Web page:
In this podcast episode, Steven Kilger, the host of the Feed & Grain Podcast, interviews Lanny Smith, the Global Sales Manager for Vicam. The discussion delves into mycotoxin testing and its implications for feed manufacturing, grain handling, and related industries. The conversation covers topics such as regulatory oversight, international standards, and the challenges of mycotoxin contamination. Lanny explains the importance of mycotoxin testing, particularly focusing on aflatoxin and other mycotoxins, and the need for organizations to proactively address contamination. The conversation also touches on emerging trends and advancements in mycotoxin management, highlighting the evolution of technology and its increasing accessibility for on-site testing.
Steven Kilger: Hello everyone. My name is Steven Kilger. I'm the managing editor for Feed & Grain and the host of the Feed & Grain Podcast. Thank you so much for joining me today as we take a deep dive into the issues affecting feed manufacturing, grain handling and all the allied industries that we work with.
Today, I'm speaking with Lanny Smith, global sales manager for Vicam. This is actually the second part of my conversation with Lanny. The first part covered some of the history of mycotoxin testing and why it should be performed at the grain handling and feed facilities.
Part two will dive deeper into mycotoxin testing regulations, trends that Smith is seeing, and, of course, consumer pressure for more testing.
Before we start, if you're listening to this podcast in a podcasting app, please rate us and subscribe. It helps us out a lot. If you're listening online, sign up for the Feed & Grain newsletter, Industry Watch, to see the latest podcast and stay up to date on all the latest news from around the industry. Now on to the show...
How do regulatory oversight and international standards play a role in addressing this kind of mycotoxin contamination? From what I can see, it's everyone's kind of not really that sure of what should be regulated, and it almost seems like with the technology you guys are producing, you can go above what's required by at least the U.S. government.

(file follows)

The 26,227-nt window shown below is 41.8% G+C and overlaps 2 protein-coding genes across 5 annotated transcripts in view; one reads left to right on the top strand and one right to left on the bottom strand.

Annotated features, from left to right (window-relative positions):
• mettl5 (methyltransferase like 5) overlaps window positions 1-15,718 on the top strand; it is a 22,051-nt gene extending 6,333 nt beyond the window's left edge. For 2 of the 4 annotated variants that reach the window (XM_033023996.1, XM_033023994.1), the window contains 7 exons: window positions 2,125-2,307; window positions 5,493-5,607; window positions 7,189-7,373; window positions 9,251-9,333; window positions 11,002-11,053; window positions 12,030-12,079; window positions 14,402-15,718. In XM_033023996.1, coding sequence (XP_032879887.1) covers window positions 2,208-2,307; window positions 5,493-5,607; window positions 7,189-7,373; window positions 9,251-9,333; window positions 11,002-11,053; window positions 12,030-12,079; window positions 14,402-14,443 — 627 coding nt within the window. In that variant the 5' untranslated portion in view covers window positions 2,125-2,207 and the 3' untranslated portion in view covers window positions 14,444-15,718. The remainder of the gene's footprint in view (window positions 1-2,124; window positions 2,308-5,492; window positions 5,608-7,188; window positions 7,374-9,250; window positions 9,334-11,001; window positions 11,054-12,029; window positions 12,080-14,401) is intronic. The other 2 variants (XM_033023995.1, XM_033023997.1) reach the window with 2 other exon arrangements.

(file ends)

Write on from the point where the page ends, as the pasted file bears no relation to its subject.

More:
Lanny Smith: Most definitely, yes. And that's a big gray area when we're out talking to customers and prospects, and they don't have any instrumentation or don't have anything to test for these mycotoxins is them saying, "Well, what do I have to look for? Where is the regulation? If I find it, when is it too much?" And there is the USDA and the FDA both have regulations on some of the mycotoxins, but aflatoxin especially, because it's the most predominant of the mycotoxins out there. Anytime we talk about mycotoxin, the first thing that comes up is aflatoxin.
Kilger: Well, it's got that scary thing where it's more deadly than cyanide per gram or something like that. So it's that flashy headline.
Smith: Yes, yes. Yeah, to animals, to dogs, to pets. Aflatoxin is very, very dangerous. And so, the government regulates aflatoxin in the United States at 20 parts per billion. Aflatoxin, to get a little deeper, is made of four components: B1, B2, G1 and G2. There are four components that makeup aflatoxin, and B1 is the most toxic of the four. And international export, they're going to want to know that B1 number. So that's why a lot of samples when they go export, have to go to a certified laboratory to be tested on an instrument that can get those four separated out.
When you get into vomitoxin, and ochratoxin or some of these other ones, it's just kind of a set number. It's really not documented. It's not like aflatoxin. So the regulation, the oversight of this is we have it, but when you look at the volume of customers and grain elevator stuff, the USDA and the FDA really have to have a lot of auditors out there making sure you know it's right now it's kind of just like you need to be proactive, you need to be testing for this and, and finding the levels and writing your own SOPs and say that I'm not going to use this in a feed source or whatever if it is above a certain number, but there are some guidelines in place to help these organizations or at least customers companies to figure out what they need to do.